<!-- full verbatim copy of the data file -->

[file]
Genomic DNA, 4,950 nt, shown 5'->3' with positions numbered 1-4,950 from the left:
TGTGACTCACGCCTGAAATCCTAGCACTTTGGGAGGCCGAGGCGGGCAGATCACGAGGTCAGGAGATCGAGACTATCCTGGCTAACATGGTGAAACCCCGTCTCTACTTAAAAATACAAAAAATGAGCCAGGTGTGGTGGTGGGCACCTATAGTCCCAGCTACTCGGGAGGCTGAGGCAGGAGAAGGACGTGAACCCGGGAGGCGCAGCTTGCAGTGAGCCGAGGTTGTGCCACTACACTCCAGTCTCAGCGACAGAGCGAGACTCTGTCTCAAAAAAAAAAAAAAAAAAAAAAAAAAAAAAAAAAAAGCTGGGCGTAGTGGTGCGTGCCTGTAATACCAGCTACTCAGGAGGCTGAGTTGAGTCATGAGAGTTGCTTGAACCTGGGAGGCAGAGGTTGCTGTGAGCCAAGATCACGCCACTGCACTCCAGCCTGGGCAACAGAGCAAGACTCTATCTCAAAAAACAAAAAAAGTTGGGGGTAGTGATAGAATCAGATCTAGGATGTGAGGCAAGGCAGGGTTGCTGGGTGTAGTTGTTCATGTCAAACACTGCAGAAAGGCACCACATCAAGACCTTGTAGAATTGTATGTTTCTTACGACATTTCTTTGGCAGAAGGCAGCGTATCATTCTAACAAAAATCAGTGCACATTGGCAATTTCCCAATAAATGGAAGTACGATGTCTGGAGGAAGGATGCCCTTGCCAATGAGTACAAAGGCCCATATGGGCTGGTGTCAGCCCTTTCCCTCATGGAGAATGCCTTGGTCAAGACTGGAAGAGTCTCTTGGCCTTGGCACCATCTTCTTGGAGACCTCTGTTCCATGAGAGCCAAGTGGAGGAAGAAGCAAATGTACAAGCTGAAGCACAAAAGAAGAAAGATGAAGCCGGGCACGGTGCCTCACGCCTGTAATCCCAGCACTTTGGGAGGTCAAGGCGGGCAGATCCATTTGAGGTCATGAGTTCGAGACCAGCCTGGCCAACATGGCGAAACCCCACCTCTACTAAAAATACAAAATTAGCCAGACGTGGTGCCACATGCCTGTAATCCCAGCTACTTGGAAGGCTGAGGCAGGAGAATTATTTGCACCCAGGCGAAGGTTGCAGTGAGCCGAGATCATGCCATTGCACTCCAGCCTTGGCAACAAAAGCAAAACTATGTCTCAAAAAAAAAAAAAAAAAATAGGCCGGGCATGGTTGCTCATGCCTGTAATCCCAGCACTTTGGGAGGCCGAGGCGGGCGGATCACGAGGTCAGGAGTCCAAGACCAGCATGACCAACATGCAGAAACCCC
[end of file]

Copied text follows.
Genomic DNA, 4,950 nt, shown 5'->3' with positions numbered 1-4,950 from the left:
TGTGACTCACGCCTGAAATCCTAGCACTTTGGGAGGCCGAGGCGGGCAGATCACGAGGTCAGGAGATCGAGACTATCCTGGCTAACATGGTGAAACCCCGTCTCTACTTAAAAATACAAAAAATGAGCCAGGTGTGGTGGTGGGCACCTATAGTCCCAGCTACTCGGGAGGCTGAGGCAGGAGAAGGACGTGAACCCGGGAGGCGCAGCTTGCAGTGAGCCGAGGTTGTGCCACTACACTCCAGTCTCAGCGACAGAGCGAGACTCTGTCTCAAAAAAAAAAAAAAAAAAAAAAAAAAAAAAAAAAAAGCTGGGCGTAGTGGTGCGTGCCTGTAATACCAGCTACTCAGGAGGCTGAGTTGAGTCATGAGAGTTGCTTGAACCTGGGAGGCAGAGGTTGCTGTGAGCCAAGATCACGCCACTGCACTCCAGCCTGGGCAACAGAGCAAGACTCTATCTCAAAAAACAAAAAAAGTTGGGGGTAGTGATAGAATCAGATCTAGGATGTGAGGCAAGGCAGGGTTGCTGGGTGTAGTTGTTCATGTCAAACACTGCAGAAAGGCACCACATCAAGACCTTGTAGAATTGTATGTTTCTTACGACATTTCTTTGGCAGAAGGCAGCGTATCATTCTAACAAAAATCAGTGCACATTGGCAATTTCCCAATAAATGGAAGTACGATGTCTGGAGGAAGGATGCCCTTGCCAATGAGTACAAAGGCCCATATGGGCTGGTGTCAGCCCTTTCCCTCATGGAGAATGCCTTGGTCAAGACTGGAAGAGTCTCTTGGCCTTGGCACCATCTTCTTGGAGACCTCTGTTCCATGAGAGCCAAGTGGAGGAAGAAGCAAATGTACAAGCTGAAGCACAAAAGAAGAAAGATGAAGCCGGGCACGGTGCCTCACGCCTGTAATCCCAGCACTTTGGGAGGTCAAGGCGGGCAGATCCATTTGAGGTCATGAGTTCGAGACCAGCCTGGCCAACATGGCGAAACCCCACCTCTACTAAAAATACAAAATTAGCCAGACGTGGTGCCACATGCCTGTAATCCCAGCTACTTGGAAGGCTGAGGCAGGAGAATTATTTGCACCCAGGCGAAGGTTGCAGTGAGCCGAGATCATGCCATTGCACTCCAGCCTTGGCAACAAAAGCAAAACTATGTCTCAAAAAAAAAAAAAAAAAATAGGCCGGGCATGGTTGCTCATGCCTGTAATCCCAGCACTTTGGGAGGCCGAGGCGGGCGGATCACGAGGTCAGGAGTCCAAGACCAGCATGACCAACATGCAGAAACCCC